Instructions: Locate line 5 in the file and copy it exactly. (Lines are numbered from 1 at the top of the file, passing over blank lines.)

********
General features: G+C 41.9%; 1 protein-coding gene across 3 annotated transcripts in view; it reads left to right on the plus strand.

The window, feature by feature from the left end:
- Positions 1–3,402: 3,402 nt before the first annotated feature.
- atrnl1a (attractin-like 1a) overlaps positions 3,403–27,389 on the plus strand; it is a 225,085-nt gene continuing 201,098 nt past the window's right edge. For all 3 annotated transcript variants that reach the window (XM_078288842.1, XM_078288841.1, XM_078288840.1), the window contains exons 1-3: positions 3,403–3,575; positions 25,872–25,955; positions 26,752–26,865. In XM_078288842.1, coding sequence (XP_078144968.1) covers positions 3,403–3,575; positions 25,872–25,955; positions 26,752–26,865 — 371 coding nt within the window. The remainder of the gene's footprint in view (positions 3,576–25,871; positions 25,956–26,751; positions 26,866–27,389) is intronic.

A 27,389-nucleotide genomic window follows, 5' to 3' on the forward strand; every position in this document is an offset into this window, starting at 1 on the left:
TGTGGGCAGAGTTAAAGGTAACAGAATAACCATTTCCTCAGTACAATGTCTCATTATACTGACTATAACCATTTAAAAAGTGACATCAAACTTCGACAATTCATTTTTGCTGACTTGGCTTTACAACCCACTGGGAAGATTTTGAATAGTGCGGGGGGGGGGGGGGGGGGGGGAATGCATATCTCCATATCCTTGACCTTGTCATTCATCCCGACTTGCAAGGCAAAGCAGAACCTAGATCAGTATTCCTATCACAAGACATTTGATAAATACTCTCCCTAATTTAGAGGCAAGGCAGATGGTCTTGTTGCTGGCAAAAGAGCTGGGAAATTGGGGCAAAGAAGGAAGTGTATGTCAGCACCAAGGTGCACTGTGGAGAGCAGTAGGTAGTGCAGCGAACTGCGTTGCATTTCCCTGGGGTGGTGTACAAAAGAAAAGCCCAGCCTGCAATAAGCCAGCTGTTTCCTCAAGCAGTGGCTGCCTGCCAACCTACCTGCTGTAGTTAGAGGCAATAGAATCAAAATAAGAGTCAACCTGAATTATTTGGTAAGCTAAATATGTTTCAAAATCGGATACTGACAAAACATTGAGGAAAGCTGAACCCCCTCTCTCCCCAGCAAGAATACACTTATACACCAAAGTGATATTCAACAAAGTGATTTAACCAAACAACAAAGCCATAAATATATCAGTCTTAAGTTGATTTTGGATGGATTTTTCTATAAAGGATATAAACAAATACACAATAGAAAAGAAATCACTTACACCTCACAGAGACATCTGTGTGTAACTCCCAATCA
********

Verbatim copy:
A 27,389-nucleotide genomic window follows, 5' to 3' on the forward strand; every position in this document is an offset into this window, starting at 1 on the left: